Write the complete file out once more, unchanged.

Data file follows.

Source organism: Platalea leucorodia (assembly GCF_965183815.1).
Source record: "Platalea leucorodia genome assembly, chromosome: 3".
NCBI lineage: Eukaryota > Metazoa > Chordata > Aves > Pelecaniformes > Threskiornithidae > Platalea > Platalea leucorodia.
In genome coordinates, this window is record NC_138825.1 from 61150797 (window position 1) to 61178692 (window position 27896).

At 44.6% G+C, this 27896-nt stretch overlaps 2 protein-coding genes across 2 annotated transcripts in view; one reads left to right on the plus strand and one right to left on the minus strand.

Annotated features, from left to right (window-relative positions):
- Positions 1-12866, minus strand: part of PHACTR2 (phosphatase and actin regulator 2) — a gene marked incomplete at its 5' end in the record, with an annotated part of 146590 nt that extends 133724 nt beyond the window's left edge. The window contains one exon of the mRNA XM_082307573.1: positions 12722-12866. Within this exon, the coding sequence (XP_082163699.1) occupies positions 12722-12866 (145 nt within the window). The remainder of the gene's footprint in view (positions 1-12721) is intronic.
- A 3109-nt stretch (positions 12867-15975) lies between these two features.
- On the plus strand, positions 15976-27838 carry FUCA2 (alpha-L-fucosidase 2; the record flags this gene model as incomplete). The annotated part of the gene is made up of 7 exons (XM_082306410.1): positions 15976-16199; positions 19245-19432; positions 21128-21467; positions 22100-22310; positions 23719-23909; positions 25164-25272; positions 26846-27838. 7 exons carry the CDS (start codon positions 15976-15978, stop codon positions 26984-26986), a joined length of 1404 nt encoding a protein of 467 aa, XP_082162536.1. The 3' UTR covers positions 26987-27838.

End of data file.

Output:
Source organism: Platalea leucorodia (assembly GCF_965183815.1).
Source record: "Platalea leucorodia genome assembly, chromosome: 3".
NCBI lineage: Eukaryota > Metazoa > Chordata > Aves > Pelecaniformes > Threskiornithidae > Platalea > Platalea leucorodia.
In genome coordinates, this window is record NC_138825.1 from 61150797 (window position 1) to 61178692 (window position 27896).

At 44.6% G+C, this 27896-nt stretch overlaps 2 protein-coding genes across 2 annotated transcripts in view; one reads left to right on the plus strand and one right to left on the minus strand.

Annotated features, from left to right (window-relative positions):
- Positions 1-12866, minus strand: part of PHACTR2 (phosphatase and actin regulator 2) — a gene marked incomplete at its 5' end in the record, with an annotated part of 146590 nt that extends 133724 nt beyond the window's left edge. The window contains one exon of the mRNA XM_082307573.1: positions 12722-12866. Within this exon, the coding sequence (XP_082163699.1) occupies positions 12722-12866 (145 nt within the window). The remainder of the gene's footprint in view (positions 1-12721) is intronic.
- A 3109-nt stretch (positions 12867-15975) lies between these two features.
- On the plus strand, positions 15976-27838 carry FUCA2 (alpha-L-fucosidase 2; the record flags this gene model as incomplete). The annotated part of the gene is made up of 7 exons (XM_082306410.1): positions 15976-16199; positions 19245-19432; positions 21128-21467; positions 22100-22310; positions 23719-23909; positions 25164-25272; positions 26846-27838. 7 exons carry the CDS (start codon positions 15976-15978, stop codon positions 26984-26986), a joined length of 1404 nt encoding a protein of 467 aa, XP_082162536.1. The 3' UTR covers positions 26987-27838.